Most of the response consisted of a memo written in December tallying how many times graffiti was removed in 2007 and a copy of the graffiti ordinance, which I already had. Why that would take 15 days is beyond me. Maybe the municipal Xerox machine broke.
The memo noted that the crews "can't paint or power wash when weather is below 35 degrees." I still don't find that entirely persuasive. Unless they figure out a method -- oil-based paint? sandblasting? what do they do in Boston or New York? -- the city is surrendering territory to the goons.
Finally I was informed that the Graffiti Office doesn't send letters to owners of vandalized property but rather a copy of the ordinance. Good enough, I guess, but no one could tell me how often, if ever, this is actually done. My most pressing question went unanswered -- when and whether the property owners along Camino del Monte Sol ever received notices.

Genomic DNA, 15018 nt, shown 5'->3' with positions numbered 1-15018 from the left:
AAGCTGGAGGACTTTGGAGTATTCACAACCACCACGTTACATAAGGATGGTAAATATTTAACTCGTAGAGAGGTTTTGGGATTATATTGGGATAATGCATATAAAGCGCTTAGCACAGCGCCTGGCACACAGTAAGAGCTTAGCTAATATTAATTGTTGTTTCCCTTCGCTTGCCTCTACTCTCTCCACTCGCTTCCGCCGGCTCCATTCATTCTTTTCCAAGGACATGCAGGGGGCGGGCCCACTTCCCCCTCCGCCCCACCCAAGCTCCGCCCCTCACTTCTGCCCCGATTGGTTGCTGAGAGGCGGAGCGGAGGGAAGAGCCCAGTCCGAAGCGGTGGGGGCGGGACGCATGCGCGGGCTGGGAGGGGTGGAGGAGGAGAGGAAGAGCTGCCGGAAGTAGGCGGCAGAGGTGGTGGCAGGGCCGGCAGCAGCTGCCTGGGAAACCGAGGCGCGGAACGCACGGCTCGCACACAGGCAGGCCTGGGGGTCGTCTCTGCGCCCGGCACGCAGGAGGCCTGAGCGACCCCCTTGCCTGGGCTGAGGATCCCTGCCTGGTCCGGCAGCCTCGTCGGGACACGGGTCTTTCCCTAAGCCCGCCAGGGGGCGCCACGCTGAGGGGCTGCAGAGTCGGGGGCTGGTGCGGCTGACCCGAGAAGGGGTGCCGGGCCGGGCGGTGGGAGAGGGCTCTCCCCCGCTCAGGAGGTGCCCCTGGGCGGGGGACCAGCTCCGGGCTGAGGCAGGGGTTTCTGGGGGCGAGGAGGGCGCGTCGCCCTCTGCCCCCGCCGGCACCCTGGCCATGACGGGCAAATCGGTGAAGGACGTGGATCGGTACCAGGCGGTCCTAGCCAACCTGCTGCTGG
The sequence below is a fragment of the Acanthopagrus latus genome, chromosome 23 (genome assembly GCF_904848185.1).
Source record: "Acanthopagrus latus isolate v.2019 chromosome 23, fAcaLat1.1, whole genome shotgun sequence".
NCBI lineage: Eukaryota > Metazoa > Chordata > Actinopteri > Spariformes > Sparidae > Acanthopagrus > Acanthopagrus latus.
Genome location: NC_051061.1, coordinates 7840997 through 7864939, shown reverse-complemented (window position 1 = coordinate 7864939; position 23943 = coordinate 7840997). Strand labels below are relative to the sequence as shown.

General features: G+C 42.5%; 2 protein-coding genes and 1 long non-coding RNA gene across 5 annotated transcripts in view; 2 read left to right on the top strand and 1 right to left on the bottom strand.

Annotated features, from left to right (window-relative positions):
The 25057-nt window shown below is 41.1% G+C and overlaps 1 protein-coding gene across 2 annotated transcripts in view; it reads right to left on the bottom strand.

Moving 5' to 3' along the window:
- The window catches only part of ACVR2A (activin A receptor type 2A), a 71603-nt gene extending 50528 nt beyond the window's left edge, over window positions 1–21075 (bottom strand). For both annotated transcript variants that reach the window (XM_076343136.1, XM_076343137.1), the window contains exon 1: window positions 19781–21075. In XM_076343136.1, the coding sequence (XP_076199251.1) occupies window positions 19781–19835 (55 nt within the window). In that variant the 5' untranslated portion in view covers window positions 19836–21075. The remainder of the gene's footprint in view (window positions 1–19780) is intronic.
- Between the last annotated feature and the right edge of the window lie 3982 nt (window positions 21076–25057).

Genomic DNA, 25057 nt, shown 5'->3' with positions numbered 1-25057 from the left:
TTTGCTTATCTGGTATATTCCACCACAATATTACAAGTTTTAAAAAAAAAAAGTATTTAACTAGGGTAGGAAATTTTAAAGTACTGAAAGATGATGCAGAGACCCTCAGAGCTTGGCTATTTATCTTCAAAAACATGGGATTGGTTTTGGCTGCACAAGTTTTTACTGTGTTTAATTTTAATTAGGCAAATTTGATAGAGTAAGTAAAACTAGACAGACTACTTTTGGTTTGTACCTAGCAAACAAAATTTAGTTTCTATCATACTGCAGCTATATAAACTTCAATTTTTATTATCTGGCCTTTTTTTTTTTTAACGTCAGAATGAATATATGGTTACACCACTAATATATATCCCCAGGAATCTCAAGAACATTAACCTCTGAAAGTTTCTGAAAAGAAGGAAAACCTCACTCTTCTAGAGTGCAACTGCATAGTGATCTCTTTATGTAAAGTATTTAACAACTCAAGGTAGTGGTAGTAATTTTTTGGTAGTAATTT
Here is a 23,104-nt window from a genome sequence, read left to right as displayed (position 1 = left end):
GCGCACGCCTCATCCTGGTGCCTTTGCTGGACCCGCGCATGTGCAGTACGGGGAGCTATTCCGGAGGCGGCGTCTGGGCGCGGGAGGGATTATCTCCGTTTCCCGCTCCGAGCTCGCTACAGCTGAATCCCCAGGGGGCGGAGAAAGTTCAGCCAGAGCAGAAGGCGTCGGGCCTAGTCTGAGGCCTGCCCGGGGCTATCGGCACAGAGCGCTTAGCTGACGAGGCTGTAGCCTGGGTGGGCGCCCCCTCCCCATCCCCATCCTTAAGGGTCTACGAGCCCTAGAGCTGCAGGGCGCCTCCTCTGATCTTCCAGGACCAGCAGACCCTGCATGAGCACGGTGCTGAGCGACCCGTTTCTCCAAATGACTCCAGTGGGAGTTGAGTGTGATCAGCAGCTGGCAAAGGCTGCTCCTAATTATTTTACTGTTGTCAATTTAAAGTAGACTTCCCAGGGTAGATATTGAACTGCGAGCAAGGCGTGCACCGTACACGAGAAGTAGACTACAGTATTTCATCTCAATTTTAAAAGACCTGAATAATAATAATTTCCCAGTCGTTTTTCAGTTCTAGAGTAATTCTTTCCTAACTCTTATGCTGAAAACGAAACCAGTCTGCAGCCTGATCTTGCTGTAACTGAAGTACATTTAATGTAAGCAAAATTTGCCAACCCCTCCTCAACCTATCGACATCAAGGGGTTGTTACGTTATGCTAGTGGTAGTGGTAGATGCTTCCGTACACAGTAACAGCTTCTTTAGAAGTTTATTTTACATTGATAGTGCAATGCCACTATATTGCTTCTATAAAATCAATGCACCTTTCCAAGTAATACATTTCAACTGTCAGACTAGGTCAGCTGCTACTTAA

This morning I saw that half the tags have still not been removed, despite the warmer weather. (Nor have those downtown on the Wind River Trading Company and O'Farrell Hats.) Those remaining include:
The final case is particularly aggravating. It was reported to the city on December 17 -- two months ago. Since then the house has undergone remodeling -- by Building Adventures Unlimited, the company owned by Boni Armijo, who grew up in the neighborhood (his family owns Johnny's Cash Store) and sits on the Planning Commission. Surely he has the resources and the civic spirit to have the tag removed.
I just don't get it. Why would Cameron Swinerton, the company building Santa Fe (Convention) Center, leave its sign at Marcy and Griffin covered with graffiti for months? And why wouldn't the city object? A block away a sign at Lincoln Place, managed by Branch Realty, has been covered with graffiti since time immemorial, as has a sign on Paseo de Peralta for Phase One Realty, developer of Santa Fe Estates.
February 28, 2008